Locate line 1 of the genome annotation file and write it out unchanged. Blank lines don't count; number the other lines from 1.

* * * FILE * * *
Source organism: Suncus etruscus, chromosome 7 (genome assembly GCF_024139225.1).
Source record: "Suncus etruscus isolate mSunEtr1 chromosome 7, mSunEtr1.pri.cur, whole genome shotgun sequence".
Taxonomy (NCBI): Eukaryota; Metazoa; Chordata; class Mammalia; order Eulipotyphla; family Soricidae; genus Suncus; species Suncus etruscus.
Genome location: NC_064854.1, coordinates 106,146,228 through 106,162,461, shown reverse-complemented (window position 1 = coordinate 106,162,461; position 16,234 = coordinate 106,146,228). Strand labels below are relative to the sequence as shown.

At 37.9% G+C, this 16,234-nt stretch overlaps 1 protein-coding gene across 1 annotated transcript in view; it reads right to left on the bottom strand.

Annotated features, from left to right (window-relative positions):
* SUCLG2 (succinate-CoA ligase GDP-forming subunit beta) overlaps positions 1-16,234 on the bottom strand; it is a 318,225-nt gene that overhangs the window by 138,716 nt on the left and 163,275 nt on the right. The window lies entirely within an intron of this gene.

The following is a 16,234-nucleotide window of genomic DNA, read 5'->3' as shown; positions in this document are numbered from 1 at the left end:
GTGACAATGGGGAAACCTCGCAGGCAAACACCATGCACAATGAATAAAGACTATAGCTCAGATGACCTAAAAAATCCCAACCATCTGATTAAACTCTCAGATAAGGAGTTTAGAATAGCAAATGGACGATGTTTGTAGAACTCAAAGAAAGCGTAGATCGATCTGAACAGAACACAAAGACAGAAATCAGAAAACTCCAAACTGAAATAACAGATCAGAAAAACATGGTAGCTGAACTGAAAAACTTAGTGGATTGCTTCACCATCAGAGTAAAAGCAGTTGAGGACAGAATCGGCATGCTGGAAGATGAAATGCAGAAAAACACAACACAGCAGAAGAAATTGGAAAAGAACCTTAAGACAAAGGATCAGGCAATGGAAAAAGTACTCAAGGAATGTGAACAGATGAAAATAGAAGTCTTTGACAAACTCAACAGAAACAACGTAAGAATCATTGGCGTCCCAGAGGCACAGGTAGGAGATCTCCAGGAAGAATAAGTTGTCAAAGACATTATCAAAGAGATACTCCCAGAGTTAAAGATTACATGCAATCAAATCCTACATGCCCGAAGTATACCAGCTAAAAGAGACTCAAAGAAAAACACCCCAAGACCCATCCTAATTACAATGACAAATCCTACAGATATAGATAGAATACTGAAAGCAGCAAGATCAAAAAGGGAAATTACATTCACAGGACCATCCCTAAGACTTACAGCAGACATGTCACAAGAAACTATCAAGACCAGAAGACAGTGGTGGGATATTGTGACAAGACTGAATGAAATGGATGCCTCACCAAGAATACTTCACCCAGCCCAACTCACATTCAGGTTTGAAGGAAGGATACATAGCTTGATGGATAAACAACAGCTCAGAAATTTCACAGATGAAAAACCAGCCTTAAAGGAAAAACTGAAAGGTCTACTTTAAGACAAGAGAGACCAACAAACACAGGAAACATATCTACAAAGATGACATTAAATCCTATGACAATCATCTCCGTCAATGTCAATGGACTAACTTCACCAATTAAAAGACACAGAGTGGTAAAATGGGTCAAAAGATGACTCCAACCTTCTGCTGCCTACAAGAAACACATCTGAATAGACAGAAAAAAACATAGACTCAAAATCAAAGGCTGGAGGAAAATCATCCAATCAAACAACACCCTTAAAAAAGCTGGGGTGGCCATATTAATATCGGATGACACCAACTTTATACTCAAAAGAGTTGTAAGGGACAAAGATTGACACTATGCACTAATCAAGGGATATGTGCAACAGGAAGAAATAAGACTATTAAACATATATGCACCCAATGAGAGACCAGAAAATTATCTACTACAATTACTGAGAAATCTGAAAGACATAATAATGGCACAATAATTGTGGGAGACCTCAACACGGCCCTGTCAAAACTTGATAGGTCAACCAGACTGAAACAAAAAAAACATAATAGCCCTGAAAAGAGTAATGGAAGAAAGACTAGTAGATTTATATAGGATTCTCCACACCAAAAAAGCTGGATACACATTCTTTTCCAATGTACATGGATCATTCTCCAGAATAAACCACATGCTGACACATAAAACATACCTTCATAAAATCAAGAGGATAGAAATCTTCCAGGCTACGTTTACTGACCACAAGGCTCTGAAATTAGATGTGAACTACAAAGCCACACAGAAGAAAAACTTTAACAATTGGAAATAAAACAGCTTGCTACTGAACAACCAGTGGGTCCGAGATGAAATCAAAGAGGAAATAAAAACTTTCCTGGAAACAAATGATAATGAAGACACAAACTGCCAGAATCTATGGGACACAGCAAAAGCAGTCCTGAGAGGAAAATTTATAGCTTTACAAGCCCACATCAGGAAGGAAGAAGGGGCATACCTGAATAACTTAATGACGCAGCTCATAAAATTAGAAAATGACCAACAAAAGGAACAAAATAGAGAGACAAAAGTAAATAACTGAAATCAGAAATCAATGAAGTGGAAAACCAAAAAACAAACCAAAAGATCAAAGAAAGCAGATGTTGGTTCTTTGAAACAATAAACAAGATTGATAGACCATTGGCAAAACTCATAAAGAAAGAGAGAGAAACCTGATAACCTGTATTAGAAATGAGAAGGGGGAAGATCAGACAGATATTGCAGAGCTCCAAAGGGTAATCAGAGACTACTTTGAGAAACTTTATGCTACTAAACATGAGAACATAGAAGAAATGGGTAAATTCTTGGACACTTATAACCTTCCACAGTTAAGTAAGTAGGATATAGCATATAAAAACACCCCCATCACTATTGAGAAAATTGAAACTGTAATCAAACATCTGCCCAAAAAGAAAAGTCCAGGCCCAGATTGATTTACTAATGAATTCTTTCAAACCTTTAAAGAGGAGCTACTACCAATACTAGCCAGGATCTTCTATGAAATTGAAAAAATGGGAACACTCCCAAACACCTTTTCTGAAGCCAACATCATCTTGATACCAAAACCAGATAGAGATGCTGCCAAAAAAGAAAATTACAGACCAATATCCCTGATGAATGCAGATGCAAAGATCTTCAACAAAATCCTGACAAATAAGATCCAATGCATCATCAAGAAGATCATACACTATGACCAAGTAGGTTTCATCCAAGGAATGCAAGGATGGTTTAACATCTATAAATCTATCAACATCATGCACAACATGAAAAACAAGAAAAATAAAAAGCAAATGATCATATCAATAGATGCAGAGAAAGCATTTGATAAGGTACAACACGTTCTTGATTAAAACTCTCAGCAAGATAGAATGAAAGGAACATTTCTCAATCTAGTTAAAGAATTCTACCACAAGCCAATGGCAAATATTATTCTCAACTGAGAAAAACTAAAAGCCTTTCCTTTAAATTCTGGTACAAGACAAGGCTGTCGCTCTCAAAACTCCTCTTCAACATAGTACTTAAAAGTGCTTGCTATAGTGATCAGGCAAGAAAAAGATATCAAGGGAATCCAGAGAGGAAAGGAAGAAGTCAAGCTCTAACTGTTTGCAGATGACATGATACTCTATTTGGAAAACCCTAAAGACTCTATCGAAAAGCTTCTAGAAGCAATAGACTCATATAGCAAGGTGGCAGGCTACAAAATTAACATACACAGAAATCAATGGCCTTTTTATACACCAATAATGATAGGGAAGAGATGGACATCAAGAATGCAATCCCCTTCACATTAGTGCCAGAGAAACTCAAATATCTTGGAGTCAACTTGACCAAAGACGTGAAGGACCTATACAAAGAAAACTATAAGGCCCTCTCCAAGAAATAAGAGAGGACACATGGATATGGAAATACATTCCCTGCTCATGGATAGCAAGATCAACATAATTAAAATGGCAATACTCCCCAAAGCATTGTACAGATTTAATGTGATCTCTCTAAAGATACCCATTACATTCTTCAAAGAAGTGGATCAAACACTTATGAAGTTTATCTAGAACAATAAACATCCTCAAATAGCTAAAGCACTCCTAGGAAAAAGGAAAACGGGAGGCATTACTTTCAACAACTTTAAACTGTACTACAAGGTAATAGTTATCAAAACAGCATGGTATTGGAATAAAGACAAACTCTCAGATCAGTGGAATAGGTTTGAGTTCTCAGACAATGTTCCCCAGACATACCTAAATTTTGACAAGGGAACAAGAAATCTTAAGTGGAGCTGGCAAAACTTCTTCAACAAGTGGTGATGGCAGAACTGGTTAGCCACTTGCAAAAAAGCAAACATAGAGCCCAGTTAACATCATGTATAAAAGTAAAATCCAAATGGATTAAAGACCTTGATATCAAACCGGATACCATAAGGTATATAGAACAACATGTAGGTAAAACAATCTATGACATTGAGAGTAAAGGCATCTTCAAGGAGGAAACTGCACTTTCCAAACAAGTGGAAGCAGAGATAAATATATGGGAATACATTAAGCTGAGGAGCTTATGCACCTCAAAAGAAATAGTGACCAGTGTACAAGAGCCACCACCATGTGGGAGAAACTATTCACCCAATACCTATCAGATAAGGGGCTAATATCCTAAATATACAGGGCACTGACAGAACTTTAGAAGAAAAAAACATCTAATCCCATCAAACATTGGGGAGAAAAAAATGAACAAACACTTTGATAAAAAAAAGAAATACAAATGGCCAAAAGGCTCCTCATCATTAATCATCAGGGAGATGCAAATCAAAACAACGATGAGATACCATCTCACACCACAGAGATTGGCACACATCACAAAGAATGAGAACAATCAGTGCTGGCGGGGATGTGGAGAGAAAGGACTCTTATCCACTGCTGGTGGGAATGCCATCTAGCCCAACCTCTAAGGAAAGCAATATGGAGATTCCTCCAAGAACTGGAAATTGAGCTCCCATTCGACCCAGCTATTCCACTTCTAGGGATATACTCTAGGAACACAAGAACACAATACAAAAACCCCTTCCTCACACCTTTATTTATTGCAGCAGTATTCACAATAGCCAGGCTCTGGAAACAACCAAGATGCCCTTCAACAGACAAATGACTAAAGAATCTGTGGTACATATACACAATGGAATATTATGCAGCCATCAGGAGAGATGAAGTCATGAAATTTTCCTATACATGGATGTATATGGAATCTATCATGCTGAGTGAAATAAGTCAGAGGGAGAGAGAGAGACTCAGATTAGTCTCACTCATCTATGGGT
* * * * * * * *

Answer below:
Source organism: Suncus etruscus, chromosome 7 (genome assembly GCF_024139225.1).